Saturday, 26 January 2013

Challenging neo-Ottoman histories of Thessaloniki

 

Infognomon Politika  reported a worthwhile event that took place in Thessaloniki last night at which Yiannis Tachopoulos presented his book (in Greek) Thessaloniki, Mazower and the Ghosts of Ottomanism. Tachopoulos wants to repudiate Mark Mazower’s 2006 book, Salonica, City of Ghosts: Christians, Muslims and Jews 1430-1950, which depicts the Turkish occupation of one of the great Greek cities as a model of multiculturalism, lamenting the end of heterogenous Thessaloniki after liberation in 1912 and its incorporation into Greece.

The Infognomon Politika article says Tachopoulos’ book challenges Mazower’s thesis that has come to dominate academic and intellectual debates around Thessaloniki, and in which (my translation): ‘Thessaloniki is portrayed not as a Greek city, brutally dehellenised in 1430 after the Turkish conquest and again with the slaughter of 1821, [but] an Ottoman city, rehellenised after its liberation in 1912, destroying in the process a multicultural city that had lasted five centuries. According to Mazower, Thessaloniki ceases to be a Greek city 2,300 years old, and is transformed into a city of Ottoman ghosts.

‘Tachopoulos’ book is a tribute to mark the 100 years anniversary of the liberation of the Thessaloniki at a time when there is a systematic campaign to de-emphasise the city’s Greek identity in preparation for its post-national, neo-Ottoman future.’


In the brief video above, Mazower speaks about the Greek economic crisis; the state of history teaching in Greece; and his latest book on international governance.

Tuesday, 15 January 2013

A Letter to Elia: Scorsese’s tribute to Kazan



Above is clip from A Letter to Elia, Martin Scorsese’s tribute to Greek-American film-maker Elia Kazan, most known for Panic in the Streets, Viva Zapata!, On the Waterfront, East of Eden and America, America; the latter being a reincarnation of his family’s journey from Anatolia to America, a journey that Kazan mythologises as one taken from slavery to freedom. Kazan’s espousal of this central myth of America, that it is a land of liberty and progress whereas the ‘Old World’ is a place of oppression stifled by tradition, is problematic and, in his work, only really affects America, America and, I suppose, to some extent, On the Waterfront; and, indeed, it’s difficult to know the degree to which Kazan believed in American ideology – in the documentary Kazan says criticism of America makes him ‘bristle’ – or whether he adopted it in order to justify, to himself as much as anyone else, his notorious decision to name names during the McCarthy communist witch hunts. For all its noisy championing of individual liberty, America places a higher value than Europe on conformism and a lesser one on dissidence and radical critique, which you would have thought a country as weird and destructive as America badly needs, especially from its thinking film-makers.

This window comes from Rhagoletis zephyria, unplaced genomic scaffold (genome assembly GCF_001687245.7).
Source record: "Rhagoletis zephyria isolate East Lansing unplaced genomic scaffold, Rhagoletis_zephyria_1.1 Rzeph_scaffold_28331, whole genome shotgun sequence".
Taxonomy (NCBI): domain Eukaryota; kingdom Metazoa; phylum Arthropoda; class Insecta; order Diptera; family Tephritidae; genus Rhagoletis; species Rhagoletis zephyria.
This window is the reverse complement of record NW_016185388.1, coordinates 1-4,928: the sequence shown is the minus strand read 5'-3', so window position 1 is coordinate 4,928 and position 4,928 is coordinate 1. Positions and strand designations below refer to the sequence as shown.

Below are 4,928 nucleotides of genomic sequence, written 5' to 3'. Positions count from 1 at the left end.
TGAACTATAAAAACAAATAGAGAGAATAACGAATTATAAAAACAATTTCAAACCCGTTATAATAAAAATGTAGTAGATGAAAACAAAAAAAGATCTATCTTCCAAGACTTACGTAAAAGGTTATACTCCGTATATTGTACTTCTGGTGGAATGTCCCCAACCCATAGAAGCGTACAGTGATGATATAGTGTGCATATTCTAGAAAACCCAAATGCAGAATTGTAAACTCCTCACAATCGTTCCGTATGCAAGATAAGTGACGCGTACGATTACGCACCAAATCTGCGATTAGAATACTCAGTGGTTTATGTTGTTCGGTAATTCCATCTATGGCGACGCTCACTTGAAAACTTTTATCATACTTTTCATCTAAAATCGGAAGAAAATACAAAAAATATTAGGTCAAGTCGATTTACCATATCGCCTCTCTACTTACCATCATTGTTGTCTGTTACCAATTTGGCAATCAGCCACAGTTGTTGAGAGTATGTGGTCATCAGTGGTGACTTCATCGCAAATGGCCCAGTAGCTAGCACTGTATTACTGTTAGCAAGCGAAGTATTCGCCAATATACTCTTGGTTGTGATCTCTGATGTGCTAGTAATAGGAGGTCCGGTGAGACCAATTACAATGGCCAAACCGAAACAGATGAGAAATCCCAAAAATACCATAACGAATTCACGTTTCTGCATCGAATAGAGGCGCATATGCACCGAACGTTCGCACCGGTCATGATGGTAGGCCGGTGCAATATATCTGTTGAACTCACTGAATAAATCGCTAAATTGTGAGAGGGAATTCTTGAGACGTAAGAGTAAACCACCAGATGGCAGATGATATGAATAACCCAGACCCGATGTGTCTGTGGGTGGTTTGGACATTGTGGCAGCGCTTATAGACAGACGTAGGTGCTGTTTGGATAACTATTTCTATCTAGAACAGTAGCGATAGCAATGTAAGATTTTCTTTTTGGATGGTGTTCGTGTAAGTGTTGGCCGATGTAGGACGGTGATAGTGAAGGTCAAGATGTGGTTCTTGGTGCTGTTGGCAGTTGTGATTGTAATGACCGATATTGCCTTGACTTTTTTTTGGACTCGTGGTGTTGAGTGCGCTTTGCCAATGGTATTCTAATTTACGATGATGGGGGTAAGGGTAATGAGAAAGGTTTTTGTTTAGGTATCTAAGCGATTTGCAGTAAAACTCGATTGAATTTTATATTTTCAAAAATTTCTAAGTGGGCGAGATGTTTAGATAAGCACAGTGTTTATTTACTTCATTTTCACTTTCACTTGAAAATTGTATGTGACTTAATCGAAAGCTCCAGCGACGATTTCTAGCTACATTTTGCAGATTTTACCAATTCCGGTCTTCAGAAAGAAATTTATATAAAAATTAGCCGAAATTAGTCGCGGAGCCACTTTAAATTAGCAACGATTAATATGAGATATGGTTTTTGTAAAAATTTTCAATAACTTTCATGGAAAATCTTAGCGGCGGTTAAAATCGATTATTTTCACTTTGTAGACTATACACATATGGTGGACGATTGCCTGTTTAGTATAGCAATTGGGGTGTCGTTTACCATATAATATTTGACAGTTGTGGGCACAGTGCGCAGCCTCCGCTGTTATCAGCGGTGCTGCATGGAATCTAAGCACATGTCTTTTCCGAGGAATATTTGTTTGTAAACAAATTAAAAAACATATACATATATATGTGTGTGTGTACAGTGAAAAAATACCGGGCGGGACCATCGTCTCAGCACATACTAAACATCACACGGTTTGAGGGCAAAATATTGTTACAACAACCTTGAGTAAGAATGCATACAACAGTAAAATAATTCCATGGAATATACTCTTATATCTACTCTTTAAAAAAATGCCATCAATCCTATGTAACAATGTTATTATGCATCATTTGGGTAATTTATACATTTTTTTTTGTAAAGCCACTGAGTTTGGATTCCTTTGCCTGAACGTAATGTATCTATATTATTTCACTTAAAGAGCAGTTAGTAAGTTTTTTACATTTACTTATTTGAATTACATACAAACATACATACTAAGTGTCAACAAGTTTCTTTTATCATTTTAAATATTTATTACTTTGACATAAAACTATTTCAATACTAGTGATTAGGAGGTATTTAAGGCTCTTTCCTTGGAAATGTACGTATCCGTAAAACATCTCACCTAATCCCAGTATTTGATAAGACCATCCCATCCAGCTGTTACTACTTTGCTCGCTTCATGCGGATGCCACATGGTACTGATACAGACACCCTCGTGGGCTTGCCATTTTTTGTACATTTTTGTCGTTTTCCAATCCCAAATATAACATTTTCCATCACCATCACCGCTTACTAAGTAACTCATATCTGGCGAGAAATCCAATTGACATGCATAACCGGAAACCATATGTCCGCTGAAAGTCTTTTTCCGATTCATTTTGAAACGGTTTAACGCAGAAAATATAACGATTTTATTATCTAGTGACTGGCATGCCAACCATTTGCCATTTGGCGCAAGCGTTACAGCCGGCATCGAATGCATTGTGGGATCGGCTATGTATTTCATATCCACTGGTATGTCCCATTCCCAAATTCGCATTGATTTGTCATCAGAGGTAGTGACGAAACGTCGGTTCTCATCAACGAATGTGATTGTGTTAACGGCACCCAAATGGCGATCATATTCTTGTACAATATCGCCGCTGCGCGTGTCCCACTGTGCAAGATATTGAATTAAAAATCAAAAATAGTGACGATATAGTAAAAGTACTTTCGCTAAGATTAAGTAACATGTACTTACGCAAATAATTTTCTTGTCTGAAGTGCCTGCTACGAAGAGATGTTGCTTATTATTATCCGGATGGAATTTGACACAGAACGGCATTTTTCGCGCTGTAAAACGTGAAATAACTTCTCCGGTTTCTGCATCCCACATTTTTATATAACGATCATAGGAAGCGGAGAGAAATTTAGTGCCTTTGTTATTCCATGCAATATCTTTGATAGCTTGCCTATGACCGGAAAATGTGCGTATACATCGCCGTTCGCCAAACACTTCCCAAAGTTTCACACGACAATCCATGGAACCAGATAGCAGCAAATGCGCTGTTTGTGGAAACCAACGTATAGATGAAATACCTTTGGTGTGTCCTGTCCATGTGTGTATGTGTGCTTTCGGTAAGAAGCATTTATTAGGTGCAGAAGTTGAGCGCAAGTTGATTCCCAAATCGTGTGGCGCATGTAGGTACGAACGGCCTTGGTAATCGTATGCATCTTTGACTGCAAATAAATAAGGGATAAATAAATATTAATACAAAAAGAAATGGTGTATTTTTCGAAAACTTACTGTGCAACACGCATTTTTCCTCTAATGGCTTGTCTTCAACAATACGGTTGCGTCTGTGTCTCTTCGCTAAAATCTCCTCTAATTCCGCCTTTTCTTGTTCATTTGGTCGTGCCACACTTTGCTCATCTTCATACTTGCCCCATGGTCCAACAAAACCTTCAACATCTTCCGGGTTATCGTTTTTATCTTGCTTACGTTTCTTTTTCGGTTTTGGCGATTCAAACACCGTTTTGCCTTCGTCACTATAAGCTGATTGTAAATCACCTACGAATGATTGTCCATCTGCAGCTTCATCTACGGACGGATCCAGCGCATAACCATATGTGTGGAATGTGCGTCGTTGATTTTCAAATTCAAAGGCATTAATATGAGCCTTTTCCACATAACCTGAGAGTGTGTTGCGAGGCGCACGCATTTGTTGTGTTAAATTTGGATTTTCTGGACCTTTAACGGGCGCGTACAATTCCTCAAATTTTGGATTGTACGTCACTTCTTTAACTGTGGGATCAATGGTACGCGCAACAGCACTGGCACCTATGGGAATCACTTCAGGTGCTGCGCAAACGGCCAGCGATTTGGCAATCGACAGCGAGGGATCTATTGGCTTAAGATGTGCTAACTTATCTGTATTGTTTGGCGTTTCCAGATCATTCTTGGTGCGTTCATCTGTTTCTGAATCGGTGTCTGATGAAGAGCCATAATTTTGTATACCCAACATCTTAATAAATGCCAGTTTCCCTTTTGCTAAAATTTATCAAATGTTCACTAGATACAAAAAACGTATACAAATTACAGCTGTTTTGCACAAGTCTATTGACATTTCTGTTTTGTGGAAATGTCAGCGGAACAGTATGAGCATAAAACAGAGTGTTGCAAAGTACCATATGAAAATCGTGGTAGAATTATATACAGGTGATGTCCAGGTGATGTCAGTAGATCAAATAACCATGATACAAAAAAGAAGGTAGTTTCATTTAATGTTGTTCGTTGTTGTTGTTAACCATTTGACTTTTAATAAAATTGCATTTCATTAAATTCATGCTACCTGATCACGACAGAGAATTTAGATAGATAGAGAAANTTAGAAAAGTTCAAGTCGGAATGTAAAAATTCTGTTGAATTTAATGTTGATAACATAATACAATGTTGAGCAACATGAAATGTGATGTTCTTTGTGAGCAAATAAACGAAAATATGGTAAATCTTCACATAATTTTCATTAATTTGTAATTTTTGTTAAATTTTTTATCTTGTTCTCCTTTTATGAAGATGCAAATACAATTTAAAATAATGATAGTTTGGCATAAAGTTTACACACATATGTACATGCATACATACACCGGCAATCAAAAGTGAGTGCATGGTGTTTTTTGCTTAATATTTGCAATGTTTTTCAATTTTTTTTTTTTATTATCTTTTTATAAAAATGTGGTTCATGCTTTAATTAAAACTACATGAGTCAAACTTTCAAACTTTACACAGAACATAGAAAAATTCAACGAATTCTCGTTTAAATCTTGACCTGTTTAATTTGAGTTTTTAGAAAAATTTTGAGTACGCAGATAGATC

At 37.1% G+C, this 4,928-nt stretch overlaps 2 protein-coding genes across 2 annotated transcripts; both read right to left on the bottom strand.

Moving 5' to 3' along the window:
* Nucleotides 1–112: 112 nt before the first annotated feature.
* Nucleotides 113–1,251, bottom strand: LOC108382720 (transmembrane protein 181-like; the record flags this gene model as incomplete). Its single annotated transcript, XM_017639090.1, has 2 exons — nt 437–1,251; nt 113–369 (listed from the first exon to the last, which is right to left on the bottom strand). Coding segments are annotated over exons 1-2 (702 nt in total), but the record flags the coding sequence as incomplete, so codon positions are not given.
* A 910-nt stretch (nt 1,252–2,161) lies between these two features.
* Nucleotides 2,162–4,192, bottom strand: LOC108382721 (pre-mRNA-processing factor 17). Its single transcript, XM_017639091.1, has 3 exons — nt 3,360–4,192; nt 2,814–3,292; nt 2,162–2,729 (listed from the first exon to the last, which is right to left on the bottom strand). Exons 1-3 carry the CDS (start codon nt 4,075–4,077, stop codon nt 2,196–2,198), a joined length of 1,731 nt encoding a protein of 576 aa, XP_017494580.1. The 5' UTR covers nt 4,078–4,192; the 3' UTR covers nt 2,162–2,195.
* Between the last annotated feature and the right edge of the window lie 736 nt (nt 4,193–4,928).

See entire film here.

Wednesday, 9 January 2013

Lillikas plays Annan card, but it still won’t be enough

 

Above is a short video of Nikos Lygeros speaking in Cyprus on the importance of Greece and Cyprus delineating contiguous Exclusive Economic Zones and stressing how the Annan plan was precisely designed to diminish Cyprus’ sovereignty in order to prevent it controlling the exploitation of its hydrocarbon resources. 

Lygeros remarks can be interpreted as support for Giorgos Lillikas (former foreign minister under Tassos Papadopoulos) who is making quite a lot of the fact that of the three main candidates for president – the other two are AKEL-backed Stavros Malas and the centre-right’s Nikos Anastasiades – he is the only one who voted against Annan in 2004. 

Depicting Anastasiades and Malas as the Annan plan candidates is a strong card for Lillikas and, it seems, he is picking up enough support from Tassos Papadopoulos loyalists to challenge Malas for second place and be the person to face Anastasiades in any run off. (Currently, polls indicate that Anastasiades will not get close to the 50 percent support he needs to win in the first round of voting). 

I still find it hard to believe that anyone other than Anastasiades will become Cyprus’ next president and, in fact, the only scenario in which he loses is if Lillikas finishes second after round one and, then, somehow, AKEL decides to throw all its weight behind Lillikas in round two. AKEL would do this in order to thwart Anastasiades – who, in AKEL’s terms, is the candidate of bourgeoise interests in Cyprus, interests that have, according to AKEL, conspired to undermine and discredit the government of Dimitris Christofias – and also because AKEL supporting Lillikas would mean a significant place for the communists in any government he might form.